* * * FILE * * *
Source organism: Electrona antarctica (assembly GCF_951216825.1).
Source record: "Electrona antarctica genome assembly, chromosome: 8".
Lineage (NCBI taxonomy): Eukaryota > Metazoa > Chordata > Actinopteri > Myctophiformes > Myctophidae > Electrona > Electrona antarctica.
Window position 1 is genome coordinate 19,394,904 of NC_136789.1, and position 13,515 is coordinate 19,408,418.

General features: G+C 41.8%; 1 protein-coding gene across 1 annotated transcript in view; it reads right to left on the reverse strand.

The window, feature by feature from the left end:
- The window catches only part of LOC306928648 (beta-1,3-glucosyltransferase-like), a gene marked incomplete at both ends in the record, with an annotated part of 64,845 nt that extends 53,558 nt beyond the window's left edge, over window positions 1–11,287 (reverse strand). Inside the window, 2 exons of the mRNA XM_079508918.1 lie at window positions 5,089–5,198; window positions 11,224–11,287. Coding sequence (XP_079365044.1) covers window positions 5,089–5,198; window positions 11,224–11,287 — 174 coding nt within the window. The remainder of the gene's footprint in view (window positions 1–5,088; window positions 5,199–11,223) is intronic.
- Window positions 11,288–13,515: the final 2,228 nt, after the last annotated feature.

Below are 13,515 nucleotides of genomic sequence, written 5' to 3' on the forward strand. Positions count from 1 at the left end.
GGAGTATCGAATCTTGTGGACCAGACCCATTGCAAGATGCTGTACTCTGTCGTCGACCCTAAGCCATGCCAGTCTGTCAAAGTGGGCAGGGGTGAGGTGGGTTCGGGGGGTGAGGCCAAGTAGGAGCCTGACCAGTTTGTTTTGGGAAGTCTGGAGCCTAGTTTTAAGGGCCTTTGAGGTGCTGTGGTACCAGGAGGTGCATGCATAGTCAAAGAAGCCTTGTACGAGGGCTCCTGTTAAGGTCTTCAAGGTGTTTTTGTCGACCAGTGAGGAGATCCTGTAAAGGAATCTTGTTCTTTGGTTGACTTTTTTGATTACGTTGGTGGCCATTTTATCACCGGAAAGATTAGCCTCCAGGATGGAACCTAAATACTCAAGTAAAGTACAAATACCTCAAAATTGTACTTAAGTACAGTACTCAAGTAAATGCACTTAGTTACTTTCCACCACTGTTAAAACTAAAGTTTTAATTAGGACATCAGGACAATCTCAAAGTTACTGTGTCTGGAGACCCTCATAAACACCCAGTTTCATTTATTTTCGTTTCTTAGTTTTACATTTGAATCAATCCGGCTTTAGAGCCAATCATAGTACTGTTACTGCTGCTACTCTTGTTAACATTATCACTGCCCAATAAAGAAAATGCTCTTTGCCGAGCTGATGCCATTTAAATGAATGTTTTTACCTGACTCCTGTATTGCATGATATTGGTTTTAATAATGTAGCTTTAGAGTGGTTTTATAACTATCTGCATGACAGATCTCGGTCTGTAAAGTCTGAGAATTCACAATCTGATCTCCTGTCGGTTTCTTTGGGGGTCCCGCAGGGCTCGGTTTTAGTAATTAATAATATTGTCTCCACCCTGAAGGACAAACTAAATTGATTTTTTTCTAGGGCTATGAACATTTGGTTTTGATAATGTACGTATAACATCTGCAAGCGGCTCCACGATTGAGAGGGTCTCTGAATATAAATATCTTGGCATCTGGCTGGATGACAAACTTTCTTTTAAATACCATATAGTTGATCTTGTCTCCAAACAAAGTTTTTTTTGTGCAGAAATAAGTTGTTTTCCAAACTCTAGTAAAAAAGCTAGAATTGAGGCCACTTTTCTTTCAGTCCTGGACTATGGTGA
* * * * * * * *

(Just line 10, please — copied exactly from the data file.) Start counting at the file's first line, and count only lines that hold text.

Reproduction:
GGAGTATCGAATCTTGTGGACCAGACCCATTGCAAGATGCTGTACTCTGTCGTCGACCCTAAGCCATGCCAGTCTGTCAAAGTGGGCAGGGGTGAGGTGGGTTCGGGGGGTGAGGCCAAGTAGGAGCCTGACCAGTTTGTTTTGGGAAGTCTGGAGCCTAGTTTTAAGGGCCTTTGAGGTGCTGTGGTACCAGGAGGTGCATGCATAGTCAAAGAAGCCTTGTACGAGGGCTCCTGTTAAGGTCTTCAAGGTGTTTTTGTCGACCAGTGAGGAGATCCTGTAAAGGAATCTTGTTCTTTGGTTGACTTTTTTGATTACGTTGGTGGCCATTTTATCACCGGAAAGATTAGCCTCCAGGATGGAACCTAAATACTCAAGTAAAGTACAAATACCTCAAAATTGTACTTAAGTACAGTACTCAAGTAAATGCACTTAGTTACTTTCCACCACTGTTAAAACTAAAGTTTTAATTAGGACATCAGGACAATCTCAAAGTTACTGTGTCTGGAGACCCTCATAAACACCCAGTTTCATTTATTTTCGTTTCTTAGTTTTACATTTGAATCAATCCGGCTTTAGAGCCAATCATAGTACTGTTACTGCTGCTACTCTTGTTAACATTATCACTGCCCAATAAAGAAAATGCTCTTTGCCGAGCTGATGCCATTTAAATGAATGTTTTTACCTGACTCCTGTATTGCATGATATTGGTTTTAATAATGTAGCTTTAGAGTGGTTTTATAACTATCTGCATGACAGATCTCGGTCTGTAAAGTCTGAGAATTCACAATCTGATCTCCTGTCGGTTTCTTTGGGGGTCCCGCAGGGCTCGGTTTTAGTAATTAATAATATTGTCTCCACCCTGAAGGACAAACTAAATTGATTTTTTTCTAGGGCTATGAACATTTGGTTTTGATAATGTACGTATAACATCTGCAAGCGGCTCCACGATTGAGAGGGTCTCTGAATATAAATATCTTGGCATCTGGCTGGATGACAAACTTTCTTTTAAATACCATATAGTTGATCTTGTCTCCAAACAAAGTTTTTTTTGTGCAGAAATAAGTTGTTTTCCAAACTCTAGTAAAAAAGCTAGAATTGAGGCCACTTTTCTTTCAGTCCTGGACTATGGTGA